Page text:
|A significant challenge in science is the detection and characterization of circulating tumor cells, which are present in people with solid tumors and are thought to be a route to metastasis. Recovery of viable cells can facilitate genotyping, and hence, allow characterization of drug susceptibility. Current techniques use a blood filtration system that holds white blood cells, as well as rare cells, and allows the rare cells to be recognized through microscopy after immunological reactions involving fluorescent stains. In such a process, the optical microscopy readout system is reliable, but difficult to automate.
Researchers at Purdue University have developed a mass spectrometry approach for identifying a rare target analyte in a complex sample such as circulating tumor cells in a blood sample. This is accomplished using mass tags and a mass spectrometry probe. The probe specifically captures the mass tag in the sample and is configured to ionize the sample so that the mass tag is ionized in an environment that causes the mass tag to be dissociated from the binding moiety on the surface of the probe. The ionized mass tag is analyzed in a mass spectrometer to determine if the target analyte has been captured from the sample. Systems and methods of this technology provide a mass spectrometry readout for identifying a rare target analyte in a complex sample that can be easily automated.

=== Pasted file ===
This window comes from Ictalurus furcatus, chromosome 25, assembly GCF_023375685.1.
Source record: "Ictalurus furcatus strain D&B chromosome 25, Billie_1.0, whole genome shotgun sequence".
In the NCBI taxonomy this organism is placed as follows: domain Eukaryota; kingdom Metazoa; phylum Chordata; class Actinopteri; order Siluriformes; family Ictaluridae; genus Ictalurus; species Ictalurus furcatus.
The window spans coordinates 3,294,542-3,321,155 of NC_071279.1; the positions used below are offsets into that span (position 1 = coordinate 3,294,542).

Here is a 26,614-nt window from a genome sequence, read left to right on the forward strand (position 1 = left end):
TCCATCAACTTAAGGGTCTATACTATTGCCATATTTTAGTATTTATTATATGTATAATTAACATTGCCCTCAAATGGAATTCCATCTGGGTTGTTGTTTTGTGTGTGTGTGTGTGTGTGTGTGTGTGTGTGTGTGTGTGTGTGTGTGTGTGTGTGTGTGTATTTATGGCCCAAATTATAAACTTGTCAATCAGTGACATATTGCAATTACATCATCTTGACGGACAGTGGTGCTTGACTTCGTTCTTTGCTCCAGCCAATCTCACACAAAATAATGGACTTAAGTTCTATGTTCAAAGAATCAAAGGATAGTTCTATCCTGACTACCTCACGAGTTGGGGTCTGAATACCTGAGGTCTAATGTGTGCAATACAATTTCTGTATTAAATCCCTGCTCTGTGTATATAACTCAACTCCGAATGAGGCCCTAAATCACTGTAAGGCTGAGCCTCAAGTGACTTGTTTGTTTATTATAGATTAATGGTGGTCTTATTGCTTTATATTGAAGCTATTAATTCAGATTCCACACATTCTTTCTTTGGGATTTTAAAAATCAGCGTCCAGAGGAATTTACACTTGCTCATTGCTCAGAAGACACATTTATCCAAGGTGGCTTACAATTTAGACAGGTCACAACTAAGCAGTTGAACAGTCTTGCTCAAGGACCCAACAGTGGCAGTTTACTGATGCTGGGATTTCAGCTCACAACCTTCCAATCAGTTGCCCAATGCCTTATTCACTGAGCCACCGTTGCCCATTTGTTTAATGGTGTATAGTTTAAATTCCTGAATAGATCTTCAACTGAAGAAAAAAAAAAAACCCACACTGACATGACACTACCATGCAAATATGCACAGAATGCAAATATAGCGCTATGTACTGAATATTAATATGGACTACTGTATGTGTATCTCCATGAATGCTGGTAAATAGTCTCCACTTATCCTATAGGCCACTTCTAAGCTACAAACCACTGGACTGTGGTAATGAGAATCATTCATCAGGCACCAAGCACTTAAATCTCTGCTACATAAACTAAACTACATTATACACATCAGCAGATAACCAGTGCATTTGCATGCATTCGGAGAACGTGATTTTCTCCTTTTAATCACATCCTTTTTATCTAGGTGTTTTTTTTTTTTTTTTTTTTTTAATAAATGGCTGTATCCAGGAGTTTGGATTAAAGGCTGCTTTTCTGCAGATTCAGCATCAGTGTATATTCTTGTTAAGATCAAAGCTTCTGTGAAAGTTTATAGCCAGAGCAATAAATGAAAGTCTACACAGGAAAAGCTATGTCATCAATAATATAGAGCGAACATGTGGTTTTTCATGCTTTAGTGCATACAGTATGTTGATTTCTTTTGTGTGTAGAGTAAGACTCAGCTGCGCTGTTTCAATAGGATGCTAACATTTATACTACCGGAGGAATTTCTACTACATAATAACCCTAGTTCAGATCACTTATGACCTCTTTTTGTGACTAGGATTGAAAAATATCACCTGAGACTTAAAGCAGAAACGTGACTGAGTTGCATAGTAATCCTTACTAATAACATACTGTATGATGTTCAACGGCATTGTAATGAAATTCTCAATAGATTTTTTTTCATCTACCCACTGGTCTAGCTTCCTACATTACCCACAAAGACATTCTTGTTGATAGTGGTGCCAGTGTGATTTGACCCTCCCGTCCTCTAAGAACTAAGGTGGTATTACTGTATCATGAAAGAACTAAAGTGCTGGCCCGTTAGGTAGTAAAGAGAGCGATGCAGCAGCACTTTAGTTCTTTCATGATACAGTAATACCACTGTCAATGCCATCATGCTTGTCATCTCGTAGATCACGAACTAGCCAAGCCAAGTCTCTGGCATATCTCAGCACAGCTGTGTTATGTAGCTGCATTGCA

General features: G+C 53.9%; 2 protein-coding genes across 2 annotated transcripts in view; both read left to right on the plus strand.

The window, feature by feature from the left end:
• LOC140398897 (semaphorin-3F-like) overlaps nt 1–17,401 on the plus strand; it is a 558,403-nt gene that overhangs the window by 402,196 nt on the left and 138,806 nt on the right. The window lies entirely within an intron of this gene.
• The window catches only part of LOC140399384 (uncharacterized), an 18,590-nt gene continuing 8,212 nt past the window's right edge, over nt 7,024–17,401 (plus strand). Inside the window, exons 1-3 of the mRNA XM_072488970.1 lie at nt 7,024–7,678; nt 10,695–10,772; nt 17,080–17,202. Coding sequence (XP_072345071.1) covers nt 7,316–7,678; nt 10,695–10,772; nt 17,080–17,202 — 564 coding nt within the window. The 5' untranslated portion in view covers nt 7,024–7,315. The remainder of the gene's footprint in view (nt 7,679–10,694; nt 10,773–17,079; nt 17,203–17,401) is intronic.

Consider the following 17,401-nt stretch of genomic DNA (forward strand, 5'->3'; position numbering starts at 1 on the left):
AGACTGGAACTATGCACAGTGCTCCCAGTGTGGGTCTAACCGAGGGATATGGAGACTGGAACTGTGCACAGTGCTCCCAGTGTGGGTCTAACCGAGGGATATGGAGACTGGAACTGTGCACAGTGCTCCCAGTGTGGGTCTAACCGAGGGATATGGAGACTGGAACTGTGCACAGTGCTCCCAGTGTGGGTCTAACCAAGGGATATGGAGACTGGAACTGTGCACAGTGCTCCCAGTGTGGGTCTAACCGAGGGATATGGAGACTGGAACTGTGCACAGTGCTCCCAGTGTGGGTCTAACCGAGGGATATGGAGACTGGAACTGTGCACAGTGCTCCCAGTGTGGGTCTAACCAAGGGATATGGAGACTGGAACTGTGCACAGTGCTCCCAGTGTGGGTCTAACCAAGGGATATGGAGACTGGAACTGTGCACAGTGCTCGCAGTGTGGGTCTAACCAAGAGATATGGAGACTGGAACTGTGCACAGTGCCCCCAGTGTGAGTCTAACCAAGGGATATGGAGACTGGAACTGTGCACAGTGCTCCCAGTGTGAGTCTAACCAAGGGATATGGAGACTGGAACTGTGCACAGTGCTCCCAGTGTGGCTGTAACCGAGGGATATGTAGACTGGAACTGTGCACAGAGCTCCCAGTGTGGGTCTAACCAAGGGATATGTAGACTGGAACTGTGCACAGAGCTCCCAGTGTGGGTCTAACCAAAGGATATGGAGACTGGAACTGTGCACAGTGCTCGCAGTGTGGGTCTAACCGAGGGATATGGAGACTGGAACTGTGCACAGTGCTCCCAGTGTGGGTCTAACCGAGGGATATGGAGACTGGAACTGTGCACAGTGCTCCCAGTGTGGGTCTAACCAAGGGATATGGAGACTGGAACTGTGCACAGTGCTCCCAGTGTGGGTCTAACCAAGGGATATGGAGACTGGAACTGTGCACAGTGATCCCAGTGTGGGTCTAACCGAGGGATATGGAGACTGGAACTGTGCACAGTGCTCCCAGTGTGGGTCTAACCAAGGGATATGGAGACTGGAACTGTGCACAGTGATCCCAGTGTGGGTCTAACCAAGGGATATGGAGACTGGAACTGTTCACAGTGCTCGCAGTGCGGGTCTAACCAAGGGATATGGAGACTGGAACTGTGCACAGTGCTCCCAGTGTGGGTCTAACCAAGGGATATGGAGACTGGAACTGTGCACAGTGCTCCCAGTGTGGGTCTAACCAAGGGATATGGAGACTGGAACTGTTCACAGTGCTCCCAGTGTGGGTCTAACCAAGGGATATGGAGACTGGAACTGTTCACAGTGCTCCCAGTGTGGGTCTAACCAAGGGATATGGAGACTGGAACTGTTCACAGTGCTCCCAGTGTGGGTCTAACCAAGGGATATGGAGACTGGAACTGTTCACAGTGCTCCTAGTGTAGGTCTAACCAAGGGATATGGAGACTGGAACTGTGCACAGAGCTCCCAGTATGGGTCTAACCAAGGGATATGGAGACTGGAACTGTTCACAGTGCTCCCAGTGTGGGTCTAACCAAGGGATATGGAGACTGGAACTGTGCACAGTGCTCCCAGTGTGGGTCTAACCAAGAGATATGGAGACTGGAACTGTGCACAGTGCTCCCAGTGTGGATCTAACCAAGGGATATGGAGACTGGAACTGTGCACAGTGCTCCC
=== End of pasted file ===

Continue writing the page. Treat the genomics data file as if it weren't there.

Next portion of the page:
-Multiplexed recognition of different types of rare cells
-Identification and quantification of small numbers of rare cells in whole blood
-High throughput capabilities
Sep 23, 2015
Sep 24, 2014
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